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How enthusiastically and quietly the preparations were
made is well brought out by a letter which Knight wrote me June 18, 1921,
from his home in McMinnville, Oregon, where he says: "I never wanted to do
anything in my life as bad as I want to get away from here . . . . . There has
been a great deal of speculation at our house on where I am going, but we are
still in the dark. Dad is excited stiff."
Another letter from Knight says: "Of course you must
realize that I am very anxious to go north under your direction and am
waiting eagerly . . . . Last night Maurer lectured in Amity and I brought
him home in a car. We were together all day and he continually talked about
the North. I think (if possible) he wants to get back up there as bad as I
do. No doubt he has told you all this . . . . He continually talks Wrangell
In order to camouflage our real plans, we hinted commer-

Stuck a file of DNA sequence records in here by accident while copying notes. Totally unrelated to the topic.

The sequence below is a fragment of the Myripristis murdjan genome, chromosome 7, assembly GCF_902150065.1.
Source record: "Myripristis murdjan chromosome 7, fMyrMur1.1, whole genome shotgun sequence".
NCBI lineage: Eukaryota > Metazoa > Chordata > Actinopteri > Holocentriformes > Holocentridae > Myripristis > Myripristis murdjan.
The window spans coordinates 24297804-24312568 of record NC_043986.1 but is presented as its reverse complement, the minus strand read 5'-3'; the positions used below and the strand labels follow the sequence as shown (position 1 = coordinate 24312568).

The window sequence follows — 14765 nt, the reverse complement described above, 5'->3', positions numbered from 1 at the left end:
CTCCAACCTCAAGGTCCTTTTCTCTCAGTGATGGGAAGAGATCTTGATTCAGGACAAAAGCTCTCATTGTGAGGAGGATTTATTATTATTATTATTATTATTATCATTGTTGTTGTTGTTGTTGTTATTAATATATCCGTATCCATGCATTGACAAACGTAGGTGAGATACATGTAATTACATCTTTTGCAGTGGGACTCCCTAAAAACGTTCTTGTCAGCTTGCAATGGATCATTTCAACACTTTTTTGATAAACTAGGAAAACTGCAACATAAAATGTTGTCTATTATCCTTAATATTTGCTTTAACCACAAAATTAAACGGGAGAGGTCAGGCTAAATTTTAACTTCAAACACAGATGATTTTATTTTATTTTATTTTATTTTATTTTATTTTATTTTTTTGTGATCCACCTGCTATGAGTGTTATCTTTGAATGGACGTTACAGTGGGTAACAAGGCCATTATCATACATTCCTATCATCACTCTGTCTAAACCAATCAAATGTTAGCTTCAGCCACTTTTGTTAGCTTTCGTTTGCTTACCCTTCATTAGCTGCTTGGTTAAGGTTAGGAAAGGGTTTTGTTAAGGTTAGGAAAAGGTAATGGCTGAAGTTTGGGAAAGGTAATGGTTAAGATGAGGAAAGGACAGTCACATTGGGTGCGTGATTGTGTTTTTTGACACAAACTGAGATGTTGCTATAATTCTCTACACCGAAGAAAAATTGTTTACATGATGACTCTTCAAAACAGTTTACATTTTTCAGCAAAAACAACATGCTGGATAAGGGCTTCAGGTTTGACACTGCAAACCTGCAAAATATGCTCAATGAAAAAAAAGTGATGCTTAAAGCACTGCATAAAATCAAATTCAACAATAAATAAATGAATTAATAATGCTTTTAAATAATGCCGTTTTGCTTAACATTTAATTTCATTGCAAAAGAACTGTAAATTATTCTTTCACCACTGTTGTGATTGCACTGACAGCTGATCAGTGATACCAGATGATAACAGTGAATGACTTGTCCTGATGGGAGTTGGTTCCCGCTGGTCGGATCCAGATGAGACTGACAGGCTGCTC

cial development when it was necessary to talk at all. On July 2nd Knight
wrote again from McMinnville: "All the papers on the Coast have printed
articles concerning your commercial enterprise. The Portland Telegram
perpetrated an awful poor pun when they said, 'Stefansson's northern enter-
prise should cut some ice.' I hope I have a chance to show them what kind of
ice we will cut."
On August 16th the party were assembling in Seattle and
Knight wrote me: "Maurer arrived this A.M., all grins. He seems to be happy.
We all are, for that matter, and aching to get started."
The four boys made the nine-day voyage from Seattle,
Washington, to Nome, Alaska, by passenger steamer. On September 4th, Knight
wrote from Nome: "We are having a nice, easy time at your expense but I
would rather be far out on the 'bounding sea' bound for the place that we
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